COLORADO SPRINGS, Colo. - In the Pikes Peak region, about 18,000 people have some form of disability. With autism rates on the rise, parents are looking for ways to help their children and young adults prepare for the future.
Goodwill's "Possibilities" program uses a fake town for real change.
"My son has a disability," said Terry Ikehara, mom of TJ Ikehara.
Ikehara watches her son perform cooking skills. But this isn't TJ's kitchen. Instead, it's a model of what an independent life looks like. Ikehara says this Goodwill program is helping prepare her son for the future.
Possibilities is a first-of-its-kind program. It uses a town -- with TJ as its mayor -- and features a gym, a general store, and even a credit union to educate, not intimidate.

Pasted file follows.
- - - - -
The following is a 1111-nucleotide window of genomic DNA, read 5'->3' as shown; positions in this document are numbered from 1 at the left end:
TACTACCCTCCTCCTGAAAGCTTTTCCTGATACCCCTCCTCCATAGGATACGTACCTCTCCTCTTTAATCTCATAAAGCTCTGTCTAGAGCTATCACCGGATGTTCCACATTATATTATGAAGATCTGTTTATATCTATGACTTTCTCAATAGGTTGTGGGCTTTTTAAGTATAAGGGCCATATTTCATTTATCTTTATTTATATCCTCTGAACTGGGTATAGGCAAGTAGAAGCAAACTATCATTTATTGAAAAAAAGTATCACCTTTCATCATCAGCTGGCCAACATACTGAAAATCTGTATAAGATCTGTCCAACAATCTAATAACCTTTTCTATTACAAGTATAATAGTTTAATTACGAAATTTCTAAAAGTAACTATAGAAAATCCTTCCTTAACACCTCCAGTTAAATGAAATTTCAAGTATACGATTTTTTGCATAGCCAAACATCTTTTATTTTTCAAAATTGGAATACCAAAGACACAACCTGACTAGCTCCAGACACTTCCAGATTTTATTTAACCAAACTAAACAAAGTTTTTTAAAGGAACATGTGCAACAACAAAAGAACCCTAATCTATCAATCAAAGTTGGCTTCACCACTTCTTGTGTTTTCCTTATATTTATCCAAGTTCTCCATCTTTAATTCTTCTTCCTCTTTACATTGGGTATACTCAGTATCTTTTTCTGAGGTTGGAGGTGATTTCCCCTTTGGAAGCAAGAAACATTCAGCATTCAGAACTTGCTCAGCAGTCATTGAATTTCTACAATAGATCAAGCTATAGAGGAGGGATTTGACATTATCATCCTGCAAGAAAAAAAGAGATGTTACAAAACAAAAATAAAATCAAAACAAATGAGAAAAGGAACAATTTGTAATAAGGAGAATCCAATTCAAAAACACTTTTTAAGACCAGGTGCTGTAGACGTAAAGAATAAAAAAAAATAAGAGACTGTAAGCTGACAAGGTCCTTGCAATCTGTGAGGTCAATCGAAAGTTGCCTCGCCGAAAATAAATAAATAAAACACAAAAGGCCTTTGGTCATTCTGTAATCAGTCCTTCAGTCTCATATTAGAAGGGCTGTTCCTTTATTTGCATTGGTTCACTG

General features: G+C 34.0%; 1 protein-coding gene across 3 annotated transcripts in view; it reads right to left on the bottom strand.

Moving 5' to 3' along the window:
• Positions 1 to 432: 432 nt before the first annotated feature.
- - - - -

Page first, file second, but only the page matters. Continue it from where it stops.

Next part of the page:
"You can learn how to keep the house, how to go to a bank if you get paid," said the Director of Community Programs for Discover Goodwill, Tamara French.
"It's a hard transition through the age of 21. The school districts are responsible to take care of these kids and so when they enter the adult world they may not be able to live with their families anymore," she said.
French says they have about 200 clients -- with both physical and mental disabilities -- enrolled at any given time. And that number could increase. According to Autism Speaks, new estimates show a 15-percent rise in prevalence nationally. That's 1 in every 59 children.
For Ikehara and her son, Possibilities means a life with less worry and greater independence.
You can support the Possibilities program by coming to their upcoming farmer's market on September 6. Participants will be selling art, handmade goodies, and garden produce. All the proceeds will be used to fund the program.